“I promise.” Peyton’s tone grew sincere again. “I will watch over him all night. I’ve got this covered. Go. To. Sleep.”

“OK.”

“And Morgan?”

“Yes?”

“Grandpa is tough,” Peyton said. “Don’t give up on him yet. He’s not going down without a fight.”

“Thanks, Peyton. Good night.” Morgan ended the call, crossed the hall to the bathroom, and turned on the shower. She undressed as the water warmed. The instant Morgan stepped into the heat, her tightly reined emotions burst. She leaned against the tile and let herself cry. She was too damned tired to hold back any longer.

Her sister meant well, and as a doctor, Peyton was a far better judge of Grandpa’s medical condition, but Morgan was afraid to let herself hope. She’d just crawled out of a seemingly bottomless pool of grief and now felt the need to brace herself. To prepare. To gather her energy against the possibility of another devastating loss.

Hope raised the platform from which she’d fall if the worst happened.

She had children to care for.

When her husband had died, they’d been too young to understand, and John had been deployed more than he’d been home. Their world hadn’t been disrupted. But this time, they were old enough to grieve for the great grandfather who’d willingly stepped up to fill the role of a father.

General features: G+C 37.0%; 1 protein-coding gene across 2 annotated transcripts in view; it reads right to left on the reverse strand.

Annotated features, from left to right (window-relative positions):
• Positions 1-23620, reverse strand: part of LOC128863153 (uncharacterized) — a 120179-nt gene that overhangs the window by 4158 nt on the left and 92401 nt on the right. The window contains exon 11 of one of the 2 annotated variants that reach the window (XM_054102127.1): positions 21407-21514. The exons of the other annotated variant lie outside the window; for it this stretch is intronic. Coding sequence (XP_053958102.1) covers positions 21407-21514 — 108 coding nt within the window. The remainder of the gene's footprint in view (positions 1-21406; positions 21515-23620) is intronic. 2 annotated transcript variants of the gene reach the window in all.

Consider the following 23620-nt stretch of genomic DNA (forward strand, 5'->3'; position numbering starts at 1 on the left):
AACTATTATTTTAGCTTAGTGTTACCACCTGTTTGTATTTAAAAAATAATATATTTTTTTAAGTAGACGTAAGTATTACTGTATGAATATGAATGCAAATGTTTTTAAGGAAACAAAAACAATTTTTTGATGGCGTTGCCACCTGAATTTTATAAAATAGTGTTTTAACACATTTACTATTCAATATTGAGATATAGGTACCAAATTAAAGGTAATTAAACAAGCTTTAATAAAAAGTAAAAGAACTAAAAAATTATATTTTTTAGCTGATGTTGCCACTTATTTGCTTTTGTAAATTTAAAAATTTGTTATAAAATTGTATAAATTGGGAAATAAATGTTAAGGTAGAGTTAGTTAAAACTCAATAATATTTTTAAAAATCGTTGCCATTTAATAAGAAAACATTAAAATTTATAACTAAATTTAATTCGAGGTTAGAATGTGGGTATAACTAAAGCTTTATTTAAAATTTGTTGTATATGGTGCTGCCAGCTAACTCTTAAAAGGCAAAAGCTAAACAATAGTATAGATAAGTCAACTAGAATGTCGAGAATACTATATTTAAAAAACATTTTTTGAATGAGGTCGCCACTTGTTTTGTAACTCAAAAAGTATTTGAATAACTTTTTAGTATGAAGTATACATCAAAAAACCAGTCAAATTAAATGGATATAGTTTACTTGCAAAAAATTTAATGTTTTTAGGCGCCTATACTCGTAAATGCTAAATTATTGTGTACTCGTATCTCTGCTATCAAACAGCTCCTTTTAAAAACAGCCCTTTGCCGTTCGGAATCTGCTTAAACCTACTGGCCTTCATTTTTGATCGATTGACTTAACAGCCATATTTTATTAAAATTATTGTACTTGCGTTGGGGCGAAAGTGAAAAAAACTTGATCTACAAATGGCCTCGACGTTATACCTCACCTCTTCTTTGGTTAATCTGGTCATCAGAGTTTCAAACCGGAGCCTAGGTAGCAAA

Just as he had for Morgan and her siblings.

Grandpa had been her rock. Without him, she’d never have gotten through the deaths of her parents and then John. She couldn’t imagine losing him.

Who did you turn to when your source of comfort was gone?

But someday that would happen, even if it wasn’t today. No one lived forever. And when that day came, her girls would need Morgan to be strong. She would have to be their rock. She couldn’t allow herself to sink again.

She turned the water to cold and stuck her head under the spray, letting the shock of freezing water jolt her out of her heartache. Shivering, she shut off the water and dried herself.

Morgan emerged from the bathroom, her damp hair hanging down her back and soaking the borrowed T-shirt. Her eyes were raw, and her face felt tender from crying. No matter how much resolve she mustered, the despair inside her refused to back down.

She’d never felt so alone.

In the bedroom, she stepped into the sweat pants Lance had given her, tying the drawstring tight to keep them from falling down. Returning to the hall, she glanced into his room. The decor reflected him: all masculine, nothing fussy.

His furniture was modern and clean-lined. A dark-wood dresser and leather headboard. The king-size bed was covered in a solid navy-blue comforter. A single nightstand held a clock, a lamp, and a book. The entire room smelled faintly of his cedar-scented body wash. She sniffed her skin. So did she.